I was fortunate to be able to voice my opposition to Ohio’s H.B. 64 proposal to eliminate independent providers. My testimony follows.
Chairman Smith, Ranking Member Driehaus and Members of the House Finance Committee, my name is Charisse Montgomery. I am a mother, an author, an advocate, and a member of the Lucas County Board of Developmental Disabilities. Thank you for allowing me to testify today in opposition of the proposed elimination of independent providers in H.B. 64.
I am here to present the parent perspective on phasing out independent providers, but I also speak from the perspective gained through my academic credentials, which include master’s degrees in English and Educational Psychology, with my research for the latter focused on empowering the parents of medically complex children. I am currently completing a graduate certificate in patient advocacy, and I have authored a book entitled Home Care CEO: A Parent’s Guide to Managing In-Home Pediatric Nursing. Most importantly, however, I am Richie’s mother. Richie is a precocious, charming three-year-old who was born with fiber-type disproportion myopathy, a debilitating muscle condition.
As the parent of a technology dependent child with significant disabilities, in-home nursing has been essential to my family. Having excellent caregivers in our home has allowed my husband and me to pursue our career goals while knowing that our son is receiving quality care. Over the past three years, both agency nurses and independent providers have cared for our son.
When Richie first came home from the hospital with a tracheostomy, feeding tube, ventilator and other complex medical equipment, we used the two nursing agencies in our city that specialize in serving the pediatric population. While we had some success with these agencies, we quickly discovered the flaw in the agency model – quantity over quality. As a parent, my primary goal is ensuring excellent care for my son, and in our experience, the agencies have seemed primarily concerned about filling a time slot that allows them to bill for hours. The agencies sent some good nurses, but more often they sent nurses who had the appropriate credentials but who were sorely lacking in professionalism, expertise and experience to manage our son’s needs. Our frustration with these nurses led me to write Home Care CEO as a way to place the power of choice into the hands of the consumers who use nursing services.
We also began to find independent providers who could fill the gaps in our schedule with the skills and experience our son needed. We have found that independent providers, because they have to manage their own caseloads, are well organized and reliable. Because independent providers only work when a child is at home and not hospitalized, I have found that they are proactive about keeping our son healthy.
Currently, three agency nurses work in our home, along with three independent providers. Over the past three years, I have asked at least two dozen agency nurses not to return to our home due to poor performance, ranging from not giving medications as prescribed to major unusual events like neglect and abuse. These cases, by the way, were not reported appropriately by the agencies for which the nurses worked. By contrast, our success with independent providers has been much greater, and I have only had to let go of two, one for inadequate experience and one for attendance.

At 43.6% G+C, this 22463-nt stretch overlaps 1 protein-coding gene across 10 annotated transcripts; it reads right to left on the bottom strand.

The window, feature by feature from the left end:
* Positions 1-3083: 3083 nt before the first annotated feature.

The independent providers who work in our home have expressed frustration with the frequent and often unannounced changes in procedures for billing and documentation. When these changes occur without proper communication, the nurses are penalized for errors, which are now being called fraud. Independent providers continue to adapt to these changes in order to maintain their provider status, despite the flaws in the system.
The new plan for independent providers tells us, the consumers, that we will be able to keep our independent providers if we want to. However, the details of this part of the plan are unclear, leaving families skeptical that the state has the best interests of our children in mind. Taking away our ability to choose the care providers for our children ties our hands and leaves us at the mercy of agencies that may not manage quality effectively. The numbers show that parents do not support this change, and we fear that excellent independent nurses will leave the state or the profession before cutting their own pay in half to work for an agency.
I sincerely hope that in considering the finances involved in this issue, the committee also considers that expensive hospitalizations, as well as cases of abuse and neglect, are likely to increase when care is managed poorly. The social costs may also include increased institutionalization of children with more complex needs, which contradicts the goal of community–based care. I know that I speak for parents across Ohio when I say that disempowering us by phasing out independent providers does not meet the needs of our medically complex children. We are the voices of our children, the faces of self-determination, and we soundly oppose the elimination of independent providers.